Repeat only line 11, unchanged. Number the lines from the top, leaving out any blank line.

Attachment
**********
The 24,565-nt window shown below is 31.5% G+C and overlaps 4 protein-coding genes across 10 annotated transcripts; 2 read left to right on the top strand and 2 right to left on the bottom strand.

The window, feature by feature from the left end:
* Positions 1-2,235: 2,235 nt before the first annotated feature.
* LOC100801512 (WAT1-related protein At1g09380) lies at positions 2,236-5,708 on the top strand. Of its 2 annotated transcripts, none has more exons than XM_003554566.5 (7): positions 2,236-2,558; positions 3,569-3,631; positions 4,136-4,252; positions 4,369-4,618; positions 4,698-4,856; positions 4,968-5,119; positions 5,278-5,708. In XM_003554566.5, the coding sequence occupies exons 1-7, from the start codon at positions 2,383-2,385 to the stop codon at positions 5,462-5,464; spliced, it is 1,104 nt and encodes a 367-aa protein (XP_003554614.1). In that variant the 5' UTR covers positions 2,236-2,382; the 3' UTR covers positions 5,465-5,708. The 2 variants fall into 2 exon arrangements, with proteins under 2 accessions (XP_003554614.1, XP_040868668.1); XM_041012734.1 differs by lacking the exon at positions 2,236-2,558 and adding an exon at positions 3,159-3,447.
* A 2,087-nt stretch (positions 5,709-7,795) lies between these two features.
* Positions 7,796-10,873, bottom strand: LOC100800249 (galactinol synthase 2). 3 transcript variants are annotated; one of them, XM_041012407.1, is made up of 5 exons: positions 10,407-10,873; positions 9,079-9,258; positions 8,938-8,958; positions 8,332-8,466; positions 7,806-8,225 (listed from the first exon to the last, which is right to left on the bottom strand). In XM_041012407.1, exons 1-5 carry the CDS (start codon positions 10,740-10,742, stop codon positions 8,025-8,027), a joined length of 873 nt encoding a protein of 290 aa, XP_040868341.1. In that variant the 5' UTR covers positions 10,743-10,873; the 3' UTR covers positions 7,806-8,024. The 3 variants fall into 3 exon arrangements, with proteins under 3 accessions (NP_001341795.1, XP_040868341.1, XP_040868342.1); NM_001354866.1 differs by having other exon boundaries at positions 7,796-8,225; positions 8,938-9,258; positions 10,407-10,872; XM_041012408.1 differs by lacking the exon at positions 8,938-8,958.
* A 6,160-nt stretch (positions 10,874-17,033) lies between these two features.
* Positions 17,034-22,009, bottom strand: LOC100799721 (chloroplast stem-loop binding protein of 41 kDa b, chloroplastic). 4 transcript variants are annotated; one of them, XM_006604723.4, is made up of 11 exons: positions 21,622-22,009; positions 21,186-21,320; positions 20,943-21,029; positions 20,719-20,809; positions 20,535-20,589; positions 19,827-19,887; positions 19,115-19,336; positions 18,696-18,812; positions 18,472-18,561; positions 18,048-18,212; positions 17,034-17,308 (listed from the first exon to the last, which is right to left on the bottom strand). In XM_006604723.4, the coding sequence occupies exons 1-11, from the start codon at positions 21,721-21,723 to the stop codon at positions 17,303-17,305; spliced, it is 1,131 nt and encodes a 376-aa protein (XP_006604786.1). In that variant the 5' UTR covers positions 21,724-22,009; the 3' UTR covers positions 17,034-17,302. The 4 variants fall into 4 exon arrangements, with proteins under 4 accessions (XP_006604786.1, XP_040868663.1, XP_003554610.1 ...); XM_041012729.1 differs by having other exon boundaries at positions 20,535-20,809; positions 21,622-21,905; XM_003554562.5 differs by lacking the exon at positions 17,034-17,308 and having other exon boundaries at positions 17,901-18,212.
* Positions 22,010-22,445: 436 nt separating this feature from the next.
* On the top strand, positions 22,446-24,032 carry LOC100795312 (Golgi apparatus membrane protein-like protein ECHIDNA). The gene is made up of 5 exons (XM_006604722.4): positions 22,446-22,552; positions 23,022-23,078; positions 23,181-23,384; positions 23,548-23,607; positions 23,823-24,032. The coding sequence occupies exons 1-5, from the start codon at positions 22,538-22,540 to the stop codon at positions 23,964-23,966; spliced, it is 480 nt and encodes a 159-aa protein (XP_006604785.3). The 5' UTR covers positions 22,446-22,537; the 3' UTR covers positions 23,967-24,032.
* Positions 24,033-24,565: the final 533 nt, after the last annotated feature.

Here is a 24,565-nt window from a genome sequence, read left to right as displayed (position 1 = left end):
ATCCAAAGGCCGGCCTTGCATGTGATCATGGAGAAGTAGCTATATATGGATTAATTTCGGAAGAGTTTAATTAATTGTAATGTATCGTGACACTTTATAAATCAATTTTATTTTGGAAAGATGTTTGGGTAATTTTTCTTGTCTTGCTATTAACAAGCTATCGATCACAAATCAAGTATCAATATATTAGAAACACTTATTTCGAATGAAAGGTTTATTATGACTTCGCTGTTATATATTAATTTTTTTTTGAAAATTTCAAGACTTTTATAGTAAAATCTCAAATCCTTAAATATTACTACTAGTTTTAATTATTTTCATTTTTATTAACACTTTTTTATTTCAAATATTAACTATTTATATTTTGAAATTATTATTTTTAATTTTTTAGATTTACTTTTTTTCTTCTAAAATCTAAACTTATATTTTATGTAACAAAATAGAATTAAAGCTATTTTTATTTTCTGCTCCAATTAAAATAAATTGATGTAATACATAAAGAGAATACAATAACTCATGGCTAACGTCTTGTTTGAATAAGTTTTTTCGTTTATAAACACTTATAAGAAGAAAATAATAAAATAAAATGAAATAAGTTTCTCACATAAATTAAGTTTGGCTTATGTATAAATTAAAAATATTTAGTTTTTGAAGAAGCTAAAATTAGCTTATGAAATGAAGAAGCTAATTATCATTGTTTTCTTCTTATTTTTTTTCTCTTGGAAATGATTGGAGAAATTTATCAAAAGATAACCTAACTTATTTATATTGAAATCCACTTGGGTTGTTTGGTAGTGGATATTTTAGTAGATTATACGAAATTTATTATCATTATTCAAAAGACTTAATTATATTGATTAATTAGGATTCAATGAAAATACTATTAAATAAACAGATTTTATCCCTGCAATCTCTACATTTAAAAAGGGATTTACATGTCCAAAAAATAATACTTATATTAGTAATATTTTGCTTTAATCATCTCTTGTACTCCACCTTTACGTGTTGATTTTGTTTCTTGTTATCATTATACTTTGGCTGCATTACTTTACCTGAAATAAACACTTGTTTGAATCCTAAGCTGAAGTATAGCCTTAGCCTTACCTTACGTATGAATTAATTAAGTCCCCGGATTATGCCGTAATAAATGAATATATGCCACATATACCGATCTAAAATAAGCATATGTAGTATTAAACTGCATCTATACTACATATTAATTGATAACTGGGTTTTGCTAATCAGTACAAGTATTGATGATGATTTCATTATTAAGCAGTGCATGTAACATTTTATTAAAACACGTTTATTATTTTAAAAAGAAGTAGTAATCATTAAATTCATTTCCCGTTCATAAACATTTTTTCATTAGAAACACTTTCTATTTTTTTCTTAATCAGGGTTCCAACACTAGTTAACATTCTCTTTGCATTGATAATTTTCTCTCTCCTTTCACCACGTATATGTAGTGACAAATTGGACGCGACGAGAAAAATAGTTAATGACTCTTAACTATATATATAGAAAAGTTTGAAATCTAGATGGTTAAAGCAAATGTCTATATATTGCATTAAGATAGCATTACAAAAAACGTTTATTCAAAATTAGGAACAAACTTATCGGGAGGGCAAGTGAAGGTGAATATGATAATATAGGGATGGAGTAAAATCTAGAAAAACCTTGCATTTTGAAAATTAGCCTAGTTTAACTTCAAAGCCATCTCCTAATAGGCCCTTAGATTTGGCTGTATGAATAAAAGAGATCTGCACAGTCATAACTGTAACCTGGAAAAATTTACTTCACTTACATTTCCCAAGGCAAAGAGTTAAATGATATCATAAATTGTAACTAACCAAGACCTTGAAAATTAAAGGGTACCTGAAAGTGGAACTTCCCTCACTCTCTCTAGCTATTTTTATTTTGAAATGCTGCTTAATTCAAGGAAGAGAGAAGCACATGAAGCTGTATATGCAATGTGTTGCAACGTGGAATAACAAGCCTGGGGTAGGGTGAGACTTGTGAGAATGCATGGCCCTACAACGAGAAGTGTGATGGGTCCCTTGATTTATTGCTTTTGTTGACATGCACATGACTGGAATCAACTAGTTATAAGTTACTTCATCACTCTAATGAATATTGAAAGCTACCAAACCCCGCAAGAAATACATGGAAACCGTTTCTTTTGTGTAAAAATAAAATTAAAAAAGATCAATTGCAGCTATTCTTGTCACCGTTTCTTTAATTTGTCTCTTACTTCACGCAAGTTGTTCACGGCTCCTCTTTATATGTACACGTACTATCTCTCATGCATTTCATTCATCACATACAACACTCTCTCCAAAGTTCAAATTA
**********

* Positions 24,033-24,565: the final 533 nt, after the last annotated feature.